God is always on the gallows just as Jesus was. God hangs by a noose, swinging from a lynching tree. Because wherever suffering is present, there is God. Wherever the weak and vulnerable are exploited and abused, there is God. Wherever the state uses violence as a form of control, there is God. Wherever humanity is so broken that only pure, unconditional, self-giving love can possibly set us free from ourselves, there is God.

At the end of the service we followed the cross in silent procession outside to the front lawn of the church and posted it in the ground. Immediately across the street from the church are bars, restaurants and hotels, and they were full of Friday night revelers. We forget that Christians in our present American culture comprise an extreme minority. On Good Friday that percentage is even smaller. The people across the street paused to look up at the strange assemblage. They wordlessly considered the ribbon decked cross and people standing around it. What could this public witness possibly mean, this spectacle?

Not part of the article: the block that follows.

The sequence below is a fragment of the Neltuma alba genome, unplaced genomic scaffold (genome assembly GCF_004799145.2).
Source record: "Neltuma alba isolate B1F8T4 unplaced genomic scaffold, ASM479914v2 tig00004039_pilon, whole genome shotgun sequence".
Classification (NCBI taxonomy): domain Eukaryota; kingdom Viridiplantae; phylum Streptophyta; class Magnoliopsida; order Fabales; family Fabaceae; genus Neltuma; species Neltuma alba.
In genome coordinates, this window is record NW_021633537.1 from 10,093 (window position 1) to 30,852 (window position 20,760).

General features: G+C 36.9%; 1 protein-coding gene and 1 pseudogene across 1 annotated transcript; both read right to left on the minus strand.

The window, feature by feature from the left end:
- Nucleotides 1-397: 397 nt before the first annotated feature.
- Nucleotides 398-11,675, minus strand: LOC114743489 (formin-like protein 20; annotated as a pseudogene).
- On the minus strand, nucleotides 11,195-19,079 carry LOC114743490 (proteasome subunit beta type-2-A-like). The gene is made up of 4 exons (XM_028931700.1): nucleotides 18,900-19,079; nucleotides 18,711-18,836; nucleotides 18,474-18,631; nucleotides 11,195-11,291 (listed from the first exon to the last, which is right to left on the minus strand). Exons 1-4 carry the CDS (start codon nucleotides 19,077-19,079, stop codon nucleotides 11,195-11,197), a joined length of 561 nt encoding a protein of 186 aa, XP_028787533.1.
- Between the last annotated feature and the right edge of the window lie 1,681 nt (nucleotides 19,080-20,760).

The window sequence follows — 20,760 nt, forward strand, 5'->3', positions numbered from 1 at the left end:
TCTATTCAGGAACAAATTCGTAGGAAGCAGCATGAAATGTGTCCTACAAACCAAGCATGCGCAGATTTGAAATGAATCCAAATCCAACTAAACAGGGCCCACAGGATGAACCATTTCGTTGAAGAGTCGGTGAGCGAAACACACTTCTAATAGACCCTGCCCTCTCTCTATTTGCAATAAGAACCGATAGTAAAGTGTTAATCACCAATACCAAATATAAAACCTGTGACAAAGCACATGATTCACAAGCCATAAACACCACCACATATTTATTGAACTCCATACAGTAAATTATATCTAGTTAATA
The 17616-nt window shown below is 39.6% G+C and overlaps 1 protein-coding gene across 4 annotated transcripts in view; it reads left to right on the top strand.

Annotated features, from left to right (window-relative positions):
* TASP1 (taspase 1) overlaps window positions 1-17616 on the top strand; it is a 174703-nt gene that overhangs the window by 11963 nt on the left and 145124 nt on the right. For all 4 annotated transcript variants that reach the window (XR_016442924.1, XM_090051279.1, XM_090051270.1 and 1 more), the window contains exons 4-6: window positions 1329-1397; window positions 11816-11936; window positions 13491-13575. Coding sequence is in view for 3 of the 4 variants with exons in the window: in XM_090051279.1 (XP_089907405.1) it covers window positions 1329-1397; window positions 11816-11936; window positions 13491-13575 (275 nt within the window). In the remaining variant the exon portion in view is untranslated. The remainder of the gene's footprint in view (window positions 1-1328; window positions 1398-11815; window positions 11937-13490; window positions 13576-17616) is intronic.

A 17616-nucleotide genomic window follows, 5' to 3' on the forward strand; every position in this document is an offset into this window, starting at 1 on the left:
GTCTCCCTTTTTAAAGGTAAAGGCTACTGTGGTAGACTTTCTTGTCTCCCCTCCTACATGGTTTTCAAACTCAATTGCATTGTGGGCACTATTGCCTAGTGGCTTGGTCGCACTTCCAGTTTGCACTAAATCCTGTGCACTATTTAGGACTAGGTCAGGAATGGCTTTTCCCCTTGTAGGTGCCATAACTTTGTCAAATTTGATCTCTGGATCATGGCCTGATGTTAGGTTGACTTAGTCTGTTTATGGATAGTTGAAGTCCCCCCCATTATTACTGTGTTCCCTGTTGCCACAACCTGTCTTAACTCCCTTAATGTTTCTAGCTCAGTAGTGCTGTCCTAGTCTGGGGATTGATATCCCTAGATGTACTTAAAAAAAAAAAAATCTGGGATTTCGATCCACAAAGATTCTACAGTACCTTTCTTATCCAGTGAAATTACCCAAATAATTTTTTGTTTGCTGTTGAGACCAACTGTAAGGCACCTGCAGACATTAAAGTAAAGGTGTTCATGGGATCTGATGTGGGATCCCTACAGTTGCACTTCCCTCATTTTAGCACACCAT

Soon enough they returned to their fun, and like the people walking near Jesus’ cross in his time, became distracted with more pressing and interesting matters.


Open, Empty Hands

Posted: April 18, 2019 in Uncategorized

In Nate Klug’s article in the April edition of Image journal, “Open, Empty Hands,” he tells James Merrill’s story in his volume Water Street, a story that ends with a poem. The story is about settling down in a new house in a small Connecticut village and the poem, “A Tenancy,” describes the arrival of a welcome committee of friends to bless the new arrival.